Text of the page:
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“I haven’t had much success narrowing down their location,” Chuck told her with a wince. “I’m sorry.”
Summer gave a half shrug. “Me neither and I think I have the more keen nose.”
“True, but I have years of tracking experience,” Chuck told her. “I’m sorry,” he held up a hand. “I didn’t mean that to sound condescending.”
Summer lifted one eyebrow and stared at him.
“You know what, you’ve turned my entire world on its head! I’m smooth. Debonair, even. Men and women fall at my feet. But around you, I shove my foot so far in my mouth I’ve got shoelaces in my colon. Everything I try ends up a disaster. Woman, you are unmaking me!”
Summer took a half step back in surprise. It was the most forceful Chuck had been since kidnapping her. “You really aren’t messing with me? This isn’t some elaborate incubus game to fuck me?”
Chuck shook his head. “No. Your Auntie was right,” he swallowed painfully and Summer winced, “I have no effects on werewolves.” He shook his head. “If I did, I’d seduce my way into a pack to end them. Instead, I used guns. I–” he gave a slow shake of his head, “I have regrets now. Now that I know.”
“Know that there is a difference between a feral beast and,” he looked up, finally meeting Summer’s eyes, “those who are in control of their lives.”
A line formed between Summer’s eyebrows. “Chuck?”
“I’ve killed a lot of werewolves, Summer. And now? Now I’m not sure I should have killed them.”
“Oh.” Summer let out a huffing breath. “Well,” she shook her head. “Well, there’s nothing either of us can do right now. We just have to–”
“Atone,” Chuck cut her off. “I can atone. I can help you. And your pack,” he said almost as an afterthought. “It doesn’t make it right, but I can try to atone for it.”
“I need boundaries, Chuck. You don’t know them, you don’t really know me, and despite the fact that your guilt means you can feel remorse, I don’t know if I trust you.” She gestured to her couch, a battered monstrosity in the middle of her living room, but carefully placed to face the large windows that looked out onto the bay.
“Ok,” Chuck said as he settled onto the couch. He perched on the edge of the cushion, facing away from the view and focused on Summer. A look of wariness crossed his face as if he was hopeful Summer would allow him to stay but worried what she would ask to remain in her presence.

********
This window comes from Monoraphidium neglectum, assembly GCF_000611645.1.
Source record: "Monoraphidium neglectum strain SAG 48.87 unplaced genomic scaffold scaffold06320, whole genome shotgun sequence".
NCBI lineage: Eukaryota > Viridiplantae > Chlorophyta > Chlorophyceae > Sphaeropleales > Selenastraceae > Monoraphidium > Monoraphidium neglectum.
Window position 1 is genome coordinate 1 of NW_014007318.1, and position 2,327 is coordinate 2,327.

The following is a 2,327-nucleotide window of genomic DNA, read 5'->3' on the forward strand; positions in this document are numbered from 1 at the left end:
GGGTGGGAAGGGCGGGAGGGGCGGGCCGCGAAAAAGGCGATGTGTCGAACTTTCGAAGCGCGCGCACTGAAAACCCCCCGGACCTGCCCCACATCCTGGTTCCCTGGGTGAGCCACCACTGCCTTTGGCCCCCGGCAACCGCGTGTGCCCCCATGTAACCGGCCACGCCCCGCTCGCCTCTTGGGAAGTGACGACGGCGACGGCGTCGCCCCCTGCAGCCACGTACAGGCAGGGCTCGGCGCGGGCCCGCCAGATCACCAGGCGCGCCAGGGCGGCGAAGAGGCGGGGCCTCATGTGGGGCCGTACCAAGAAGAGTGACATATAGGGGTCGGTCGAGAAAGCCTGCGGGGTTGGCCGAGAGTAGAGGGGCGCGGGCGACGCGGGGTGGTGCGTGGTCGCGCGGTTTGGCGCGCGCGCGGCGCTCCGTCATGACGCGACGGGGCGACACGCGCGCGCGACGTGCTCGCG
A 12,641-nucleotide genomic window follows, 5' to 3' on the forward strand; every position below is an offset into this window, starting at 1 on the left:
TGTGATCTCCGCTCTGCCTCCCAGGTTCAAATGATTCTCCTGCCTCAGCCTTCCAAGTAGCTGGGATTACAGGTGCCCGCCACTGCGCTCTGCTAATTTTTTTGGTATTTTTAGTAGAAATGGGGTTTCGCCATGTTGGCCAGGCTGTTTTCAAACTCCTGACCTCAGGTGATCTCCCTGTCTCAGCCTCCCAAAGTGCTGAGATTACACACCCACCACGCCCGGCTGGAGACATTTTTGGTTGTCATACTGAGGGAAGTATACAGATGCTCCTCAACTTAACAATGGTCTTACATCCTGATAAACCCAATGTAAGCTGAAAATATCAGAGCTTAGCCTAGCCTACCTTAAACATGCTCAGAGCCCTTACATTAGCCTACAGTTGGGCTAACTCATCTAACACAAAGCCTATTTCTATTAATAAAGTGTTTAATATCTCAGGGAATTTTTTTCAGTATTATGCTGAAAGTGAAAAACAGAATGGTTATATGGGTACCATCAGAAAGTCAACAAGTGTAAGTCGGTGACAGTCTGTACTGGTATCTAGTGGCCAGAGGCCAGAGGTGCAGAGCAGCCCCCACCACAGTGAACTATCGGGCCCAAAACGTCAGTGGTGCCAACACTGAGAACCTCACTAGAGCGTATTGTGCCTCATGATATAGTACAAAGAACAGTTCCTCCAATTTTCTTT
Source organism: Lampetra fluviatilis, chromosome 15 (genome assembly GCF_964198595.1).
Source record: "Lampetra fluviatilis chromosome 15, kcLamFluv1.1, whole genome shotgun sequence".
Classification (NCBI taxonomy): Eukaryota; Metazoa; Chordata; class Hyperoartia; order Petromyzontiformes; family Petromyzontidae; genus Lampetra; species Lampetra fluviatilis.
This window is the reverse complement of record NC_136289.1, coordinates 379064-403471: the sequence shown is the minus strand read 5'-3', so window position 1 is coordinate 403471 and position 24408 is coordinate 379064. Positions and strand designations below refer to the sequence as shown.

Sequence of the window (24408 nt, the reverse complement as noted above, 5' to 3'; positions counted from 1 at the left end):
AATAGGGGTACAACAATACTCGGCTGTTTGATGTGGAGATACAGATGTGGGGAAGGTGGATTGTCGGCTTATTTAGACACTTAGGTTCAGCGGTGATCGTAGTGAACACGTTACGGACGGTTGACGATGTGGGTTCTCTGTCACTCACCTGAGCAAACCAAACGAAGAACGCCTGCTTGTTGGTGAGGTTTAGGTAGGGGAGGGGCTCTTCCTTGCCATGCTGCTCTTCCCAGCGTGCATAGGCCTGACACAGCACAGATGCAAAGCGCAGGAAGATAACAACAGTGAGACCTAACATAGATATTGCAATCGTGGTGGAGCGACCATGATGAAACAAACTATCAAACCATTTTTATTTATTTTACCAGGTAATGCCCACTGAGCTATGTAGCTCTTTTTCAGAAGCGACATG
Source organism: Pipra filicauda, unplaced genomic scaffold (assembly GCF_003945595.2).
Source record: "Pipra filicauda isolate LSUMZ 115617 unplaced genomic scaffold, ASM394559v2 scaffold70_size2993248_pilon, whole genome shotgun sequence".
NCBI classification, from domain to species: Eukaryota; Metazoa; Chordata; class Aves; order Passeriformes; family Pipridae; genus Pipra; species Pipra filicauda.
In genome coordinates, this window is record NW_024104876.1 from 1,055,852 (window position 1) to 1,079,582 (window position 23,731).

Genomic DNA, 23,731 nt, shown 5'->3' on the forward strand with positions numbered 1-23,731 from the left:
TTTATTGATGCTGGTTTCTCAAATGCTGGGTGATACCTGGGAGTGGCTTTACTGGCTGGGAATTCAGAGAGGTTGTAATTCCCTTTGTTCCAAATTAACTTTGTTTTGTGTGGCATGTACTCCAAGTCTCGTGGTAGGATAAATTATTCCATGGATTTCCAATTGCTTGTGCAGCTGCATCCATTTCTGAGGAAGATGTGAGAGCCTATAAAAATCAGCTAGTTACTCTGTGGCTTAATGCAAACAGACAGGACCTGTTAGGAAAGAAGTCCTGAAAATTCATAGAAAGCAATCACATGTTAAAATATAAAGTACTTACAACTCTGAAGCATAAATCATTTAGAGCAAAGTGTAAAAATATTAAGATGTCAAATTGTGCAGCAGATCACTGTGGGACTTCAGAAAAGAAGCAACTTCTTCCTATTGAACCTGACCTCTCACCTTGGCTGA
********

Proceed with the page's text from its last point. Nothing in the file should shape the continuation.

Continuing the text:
“You don’t shoot any wolves,” Summer told him bluntly.
“None? Even ferals?”
“Hmph,” she grunted, “we’ll have to work on that. I need you to help take them out, but we need a way to identify my pack from the feral pack.”
“We have to find the feral pack first.”
“That too.” Summer settled back against the arm of the couch. “And no more twenty-questions. I’m not comfortable giving you any more information, even if it’s in the context of hunting ferals.”
“I’m not sure I can do that anymore,” he whispered. Chuck’s head dropped and his shoulders sagged. “This has been my whole life for almost thirty years and I don’t know if I can do it anymore.”
Summer surprised herself by reaching across the couch for his hand. His hand was larger than hers and rough with calluses. “You’ve remade yourself before, right?”
Chuck nodded, not looking at her, his eyes on their hands.
“Can you do it again?”
His hand squeezed hers quickly and relaxed, but he didn’t release hers. “Yes.”
Chuck’s other hand covered Summer’s and his thumb ran along the back of hers. Even that light pressure dragged his calluses over her soft skin. Summer’s eyes shot up to his, taking in the intensity of his gaze.
Had she ever thought his blue eyes icy or some other trite description? No, the blue of his eyes was the low gas flame of the Bunsen burner in her college chemistry class. The blue flame, she had been taught, was the hottest part of the flame, capable of searing flesh and incinerating impurities from ceramic instruments. She could certainly feel a searing heat across her skin and “impure” was definitely the word she would use to describe her thoughts.